Veterans are the reason we have the freedoms that we do.
They fought our battles, they waged war in places most of us don’t want to visit.
They gave their lives so that we can feel safe and secure, and have liberties that many others do not.
Today we honor those brave men and women – today we publicly recognize their deeds and heroism.
Many of our veterans return home different than they left – the battle scars, the traumatic images, the injuries – they all change a person, and for some, the change is so significant that they feel lost as they return home. Not all injuries are visible, and for some, the invisible injuries are the ones that hurt the most.
Our Veterans may also return home with brain injuries. Whether a direct hit to the head, injury with multiple traumas, or a blast injury, individuals returning to the States with these injuries face the same struggles as those facing a brain injury here, with the added components of battle experience layered on top.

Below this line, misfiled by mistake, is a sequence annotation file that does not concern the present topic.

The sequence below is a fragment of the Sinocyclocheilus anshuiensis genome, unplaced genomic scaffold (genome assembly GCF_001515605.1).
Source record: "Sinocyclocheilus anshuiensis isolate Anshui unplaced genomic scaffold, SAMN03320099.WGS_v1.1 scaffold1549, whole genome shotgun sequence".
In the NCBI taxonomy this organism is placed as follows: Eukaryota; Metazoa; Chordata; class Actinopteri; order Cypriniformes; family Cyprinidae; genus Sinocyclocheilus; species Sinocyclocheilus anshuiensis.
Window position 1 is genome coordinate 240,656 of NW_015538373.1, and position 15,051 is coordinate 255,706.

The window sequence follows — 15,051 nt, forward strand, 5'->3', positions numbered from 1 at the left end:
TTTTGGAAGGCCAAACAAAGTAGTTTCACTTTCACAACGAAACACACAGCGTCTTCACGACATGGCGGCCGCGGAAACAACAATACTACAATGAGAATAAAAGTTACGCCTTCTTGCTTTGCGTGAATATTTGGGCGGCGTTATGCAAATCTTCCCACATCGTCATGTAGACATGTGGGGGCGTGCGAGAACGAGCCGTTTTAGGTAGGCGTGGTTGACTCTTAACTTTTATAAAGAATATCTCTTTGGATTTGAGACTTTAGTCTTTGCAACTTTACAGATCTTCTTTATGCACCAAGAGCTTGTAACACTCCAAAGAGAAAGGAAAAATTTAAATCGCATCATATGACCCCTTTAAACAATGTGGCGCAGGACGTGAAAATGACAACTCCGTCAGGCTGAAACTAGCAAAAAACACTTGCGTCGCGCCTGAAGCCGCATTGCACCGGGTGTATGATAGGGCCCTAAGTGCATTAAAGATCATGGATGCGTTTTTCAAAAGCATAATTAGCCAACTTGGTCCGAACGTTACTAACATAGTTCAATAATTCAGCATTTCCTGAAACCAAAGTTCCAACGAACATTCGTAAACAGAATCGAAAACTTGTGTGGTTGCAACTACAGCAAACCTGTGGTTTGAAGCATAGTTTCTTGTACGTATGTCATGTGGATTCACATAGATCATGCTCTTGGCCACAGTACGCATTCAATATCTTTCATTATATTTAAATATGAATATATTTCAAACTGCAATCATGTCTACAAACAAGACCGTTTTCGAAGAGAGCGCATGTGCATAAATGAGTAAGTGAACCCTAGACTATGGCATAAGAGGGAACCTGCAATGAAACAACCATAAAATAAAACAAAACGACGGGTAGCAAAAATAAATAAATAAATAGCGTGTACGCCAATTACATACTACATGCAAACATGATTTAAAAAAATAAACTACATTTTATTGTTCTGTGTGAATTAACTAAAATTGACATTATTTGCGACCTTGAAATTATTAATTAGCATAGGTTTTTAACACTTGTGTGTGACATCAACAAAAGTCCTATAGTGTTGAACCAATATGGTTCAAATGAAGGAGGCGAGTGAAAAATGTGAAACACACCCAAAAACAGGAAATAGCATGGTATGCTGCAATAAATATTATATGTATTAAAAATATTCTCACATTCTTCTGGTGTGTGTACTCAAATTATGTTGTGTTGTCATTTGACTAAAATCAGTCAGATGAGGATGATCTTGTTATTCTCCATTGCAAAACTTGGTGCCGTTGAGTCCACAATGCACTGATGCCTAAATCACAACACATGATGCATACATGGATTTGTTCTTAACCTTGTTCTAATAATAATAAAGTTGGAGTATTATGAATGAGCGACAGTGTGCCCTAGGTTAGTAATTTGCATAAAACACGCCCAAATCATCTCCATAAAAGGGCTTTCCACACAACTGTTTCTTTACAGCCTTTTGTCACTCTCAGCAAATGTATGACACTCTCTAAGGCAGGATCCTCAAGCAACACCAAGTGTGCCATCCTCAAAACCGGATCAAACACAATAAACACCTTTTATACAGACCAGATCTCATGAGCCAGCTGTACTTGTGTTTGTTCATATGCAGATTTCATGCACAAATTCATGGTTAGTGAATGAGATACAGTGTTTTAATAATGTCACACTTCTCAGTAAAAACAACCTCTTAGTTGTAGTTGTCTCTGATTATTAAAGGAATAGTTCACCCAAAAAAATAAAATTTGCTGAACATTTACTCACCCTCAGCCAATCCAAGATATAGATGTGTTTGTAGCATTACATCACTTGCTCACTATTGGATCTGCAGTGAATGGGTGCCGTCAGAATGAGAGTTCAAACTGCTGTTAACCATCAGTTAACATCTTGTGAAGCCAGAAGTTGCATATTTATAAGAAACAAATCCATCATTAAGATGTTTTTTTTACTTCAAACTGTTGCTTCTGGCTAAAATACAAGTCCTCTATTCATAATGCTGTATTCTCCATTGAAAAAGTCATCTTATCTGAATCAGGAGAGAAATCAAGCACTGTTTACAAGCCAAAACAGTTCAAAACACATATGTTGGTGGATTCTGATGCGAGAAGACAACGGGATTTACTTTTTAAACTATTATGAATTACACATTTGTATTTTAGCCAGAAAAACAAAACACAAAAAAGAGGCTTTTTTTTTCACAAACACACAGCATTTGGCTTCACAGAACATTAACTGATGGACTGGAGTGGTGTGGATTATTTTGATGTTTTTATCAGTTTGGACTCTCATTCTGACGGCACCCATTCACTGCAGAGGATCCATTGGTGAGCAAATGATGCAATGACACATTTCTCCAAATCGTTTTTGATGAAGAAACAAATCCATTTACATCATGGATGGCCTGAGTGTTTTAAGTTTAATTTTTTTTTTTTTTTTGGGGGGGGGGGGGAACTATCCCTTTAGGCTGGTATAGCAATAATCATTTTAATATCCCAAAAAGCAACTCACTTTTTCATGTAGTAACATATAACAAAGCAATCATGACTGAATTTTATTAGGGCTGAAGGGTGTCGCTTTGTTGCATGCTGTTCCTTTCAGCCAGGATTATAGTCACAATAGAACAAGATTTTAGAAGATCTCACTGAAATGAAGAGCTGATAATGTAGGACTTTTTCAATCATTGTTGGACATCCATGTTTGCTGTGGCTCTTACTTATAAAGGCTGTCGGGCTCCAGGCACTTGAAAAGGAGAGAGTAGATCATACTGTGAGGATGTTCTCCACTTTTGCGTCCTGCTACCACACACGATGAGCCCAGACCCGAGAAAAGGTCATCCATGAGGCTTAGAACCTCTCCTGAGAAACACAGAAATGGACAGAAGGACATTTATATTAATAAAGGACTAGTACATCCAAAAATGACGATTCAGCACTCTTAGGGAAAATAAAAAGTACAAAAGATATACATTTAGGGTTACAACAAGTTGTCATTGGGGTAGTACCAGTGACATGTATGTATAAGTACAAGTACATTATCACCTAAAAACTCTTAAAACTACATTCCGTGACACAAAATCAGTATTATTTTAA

Veterans need the support of their families, their communities, and their medical teams to ensure a safe and healthy return home. The goal is to always return home to their previous life and work, but with a brain injury, that may not always be possible. Ensuring that the pathways and support systems that assist with the return of our Veterans into the mainstream of life remain open and clear should be a focus of all of us – for us to remain a strong and free country, we need people that are willing to fight those battles for us, and that they can trust that they will be cared for when they return home.
Many thanks to all of the Veterans that are in my life, and special thanks to those Veterans that returned home, only to fight the war on our streets as they become law enforcement officers in their home communities.
God Bless you all.